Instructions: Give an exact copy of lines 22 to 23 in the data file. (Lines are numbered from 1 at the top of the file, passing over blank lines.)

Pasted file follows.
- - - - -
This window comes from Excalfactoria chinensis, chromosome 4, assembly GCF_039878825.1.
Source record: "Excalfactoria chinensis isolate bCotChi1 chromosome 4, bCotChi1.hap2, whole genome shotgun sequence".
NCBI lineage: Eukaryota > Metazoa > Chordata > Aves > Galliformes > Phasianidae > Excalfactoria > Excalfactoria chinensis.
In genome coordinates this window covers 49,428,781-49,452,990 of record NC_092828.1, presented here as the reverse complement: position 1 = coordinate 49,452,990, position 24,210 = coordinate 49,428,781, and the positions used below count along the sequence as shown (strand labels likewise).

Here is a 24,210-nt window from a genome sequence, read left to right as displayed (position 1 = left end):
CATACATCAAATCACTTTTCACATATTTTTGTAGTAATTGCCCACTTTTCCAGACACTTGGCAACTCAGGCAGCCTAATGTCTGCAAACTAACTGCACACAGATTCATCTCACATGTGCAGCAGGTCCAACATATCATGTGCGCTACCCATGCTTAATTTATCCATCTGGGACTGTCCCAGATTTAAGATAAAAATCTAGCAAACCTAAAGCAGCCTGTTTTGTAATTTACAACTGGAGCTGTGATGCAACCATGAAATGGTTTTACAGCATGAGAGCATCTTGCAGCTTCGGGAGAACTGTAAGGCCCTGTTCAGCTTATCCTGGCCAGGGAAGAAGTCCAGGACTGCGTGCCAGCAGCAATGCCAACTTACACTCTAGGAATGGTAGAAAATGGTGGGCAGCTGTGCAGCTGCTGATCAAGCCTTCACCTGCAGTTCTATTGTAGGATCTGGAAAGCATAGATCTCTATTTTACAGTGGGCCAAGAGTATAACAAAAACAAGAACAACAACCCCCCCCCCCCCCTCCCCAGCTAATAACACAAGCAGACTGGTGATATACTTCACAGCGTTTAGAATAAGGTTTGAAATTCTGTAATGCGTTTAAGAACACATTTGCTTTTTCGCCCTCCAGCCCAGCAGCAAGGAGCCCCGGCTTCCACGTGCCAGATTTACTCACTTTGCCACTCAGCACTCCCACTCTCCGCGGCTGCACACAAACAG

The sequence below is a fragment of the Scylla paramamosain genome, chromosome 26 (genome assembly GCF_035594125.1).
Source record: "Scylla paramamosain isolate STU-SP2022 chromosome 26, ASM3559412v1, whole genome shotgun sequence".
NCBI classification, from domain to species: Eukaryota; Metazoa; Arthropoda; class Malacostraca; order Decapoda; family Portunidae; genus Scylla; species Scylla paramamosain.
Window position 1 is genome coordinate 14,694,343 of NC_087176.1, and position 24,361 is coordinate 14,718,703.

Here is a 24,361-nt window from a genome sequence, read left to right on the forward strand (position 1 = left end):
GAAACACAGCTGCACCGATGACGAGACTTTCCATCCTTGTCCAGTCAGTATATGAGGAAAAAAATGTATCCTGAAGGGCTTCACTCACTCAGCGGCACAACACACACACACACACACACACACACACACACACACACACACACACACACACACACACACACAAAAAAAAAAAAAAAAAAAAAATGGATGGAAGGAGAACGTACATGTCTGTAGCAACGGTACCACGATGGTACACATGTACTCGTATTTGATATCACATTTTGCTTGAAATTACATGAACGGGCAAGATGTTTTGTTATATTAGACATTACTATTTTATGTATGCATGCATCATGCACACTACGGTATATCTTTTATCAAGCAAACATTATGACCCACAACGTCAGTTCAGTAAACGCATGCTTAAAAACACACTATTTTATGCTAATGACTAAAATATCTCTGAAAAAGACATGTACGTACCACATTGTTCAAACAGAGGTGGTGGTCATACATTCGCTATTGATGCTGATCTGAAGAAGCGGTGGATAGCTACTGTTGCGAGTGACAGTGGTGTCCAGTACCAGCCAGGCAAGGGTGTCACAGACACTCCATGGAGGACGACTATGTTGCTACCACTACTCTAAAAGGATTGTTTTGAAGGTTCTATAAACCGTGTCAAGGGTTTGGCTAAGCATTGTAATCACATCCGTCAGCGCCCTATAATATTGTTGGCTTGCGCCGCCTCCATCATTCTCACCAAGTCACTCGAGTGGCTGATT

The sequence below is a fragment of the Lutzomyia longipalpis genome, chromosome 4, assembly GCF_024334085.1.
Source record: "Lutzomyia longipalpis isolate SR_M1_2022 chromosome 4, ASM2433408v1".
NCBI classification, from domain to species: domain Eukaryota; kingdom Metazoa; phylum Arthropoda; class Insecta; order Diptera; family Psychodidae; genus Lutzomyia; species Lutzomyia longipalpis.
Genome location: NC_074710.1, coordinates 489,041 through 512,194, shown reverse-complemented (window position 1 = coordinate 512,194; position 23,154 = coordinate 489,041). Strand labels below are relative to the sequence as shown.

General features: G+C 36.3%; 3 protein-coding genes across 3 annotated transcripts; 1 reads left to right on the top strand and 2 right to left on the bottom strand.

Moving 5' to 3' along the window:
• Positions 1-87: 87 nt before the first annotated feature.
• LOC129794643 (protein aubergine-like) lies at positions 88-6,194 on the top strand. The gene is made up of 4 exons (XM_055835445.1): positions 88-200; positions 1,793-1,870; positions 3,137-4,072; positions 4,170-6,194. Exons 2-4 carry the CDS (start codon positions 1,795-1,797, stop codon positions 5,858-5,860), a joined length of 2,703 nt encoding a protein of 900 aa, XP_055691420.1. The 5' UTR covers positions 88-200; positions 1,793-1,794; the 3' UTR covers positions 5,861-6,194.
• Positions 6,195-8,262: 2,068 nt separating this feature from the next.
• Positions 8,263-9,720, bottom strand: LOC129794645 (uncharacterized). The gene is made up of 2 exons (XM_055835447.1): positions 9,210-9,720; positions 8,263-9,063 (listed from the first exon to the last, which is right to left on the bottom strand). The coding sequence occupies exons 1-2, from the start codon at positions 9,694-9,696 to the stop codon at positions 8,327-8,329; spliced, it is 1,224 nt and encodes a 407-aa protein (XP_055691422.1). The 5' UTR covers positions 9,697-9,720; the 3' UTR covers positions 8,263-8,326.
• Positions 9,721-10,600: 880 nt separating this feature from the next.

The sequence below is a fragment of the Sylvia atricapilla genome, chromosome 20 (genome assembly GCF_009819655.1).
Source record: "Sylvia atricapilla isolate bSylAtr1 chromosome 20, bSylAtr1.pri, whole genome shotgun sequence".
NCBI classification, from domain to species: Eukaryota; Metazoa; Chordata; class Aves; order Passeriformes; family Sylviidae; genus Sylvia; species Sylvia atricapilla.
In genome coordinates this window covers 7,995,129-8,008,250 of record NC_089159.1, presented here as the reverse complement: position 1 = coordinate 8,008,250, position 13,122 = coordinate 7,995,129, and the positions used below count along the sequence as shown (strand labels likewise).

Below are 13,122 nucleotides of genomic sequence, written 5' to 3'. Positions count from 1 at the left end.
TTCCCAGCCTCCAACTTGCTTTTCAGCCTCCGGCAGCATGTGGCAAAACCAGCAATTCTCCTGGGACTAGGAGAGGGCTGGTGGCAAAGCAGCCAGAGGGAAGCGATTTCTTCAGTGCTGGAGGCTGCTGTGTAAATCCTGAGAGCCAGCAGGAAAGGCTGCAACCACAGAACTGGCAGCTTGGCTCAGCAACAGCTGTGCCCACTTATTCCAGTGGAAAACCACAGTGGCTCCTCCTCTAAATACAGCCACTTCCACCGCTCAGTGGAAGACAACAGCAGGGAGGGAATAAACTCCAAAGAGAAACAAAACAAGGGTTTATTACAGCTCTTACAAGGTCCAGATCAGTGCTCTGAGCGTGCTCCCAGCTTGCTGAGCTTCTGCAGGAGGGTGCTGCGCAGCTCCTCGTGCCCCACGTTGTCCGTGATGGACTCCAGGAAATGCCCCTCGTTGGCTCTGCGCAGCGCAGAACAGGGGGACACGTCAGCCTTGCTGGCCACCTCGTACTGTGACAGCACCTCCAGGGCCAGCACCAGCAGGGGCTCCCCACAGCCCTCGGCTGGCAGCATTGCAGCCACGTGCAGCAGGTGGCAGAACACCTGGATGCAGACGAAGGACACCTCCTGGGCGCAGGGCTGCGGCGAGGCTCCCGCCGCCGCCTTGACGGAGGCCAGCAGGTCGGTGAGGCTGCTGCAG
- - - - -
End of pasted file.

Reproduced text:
• Positions 8,263-9,720, bottom strand: LOC129794645 (uncharacterized). The gene is made up of 2 exons (XM_055835447.1): positions 9,210-9,720; positions 8,263-9,063 (listed from the first exon to the last, which is right to left on the bottom strand). The coding sequence occupies exons 1-2, from the start codon at positions 9,694-9,696 to the stop codon at positions 8,327-8,329; spliced, it is 1,224 nt and encodes a 407-aa protein (XP_055691422.1). The 5' UTR covers positions 9,697-9,720; the 3' UTR covers positions 8,263-8,326.
• Positions 9,721-10,600: 880 nt separating this feature from the next.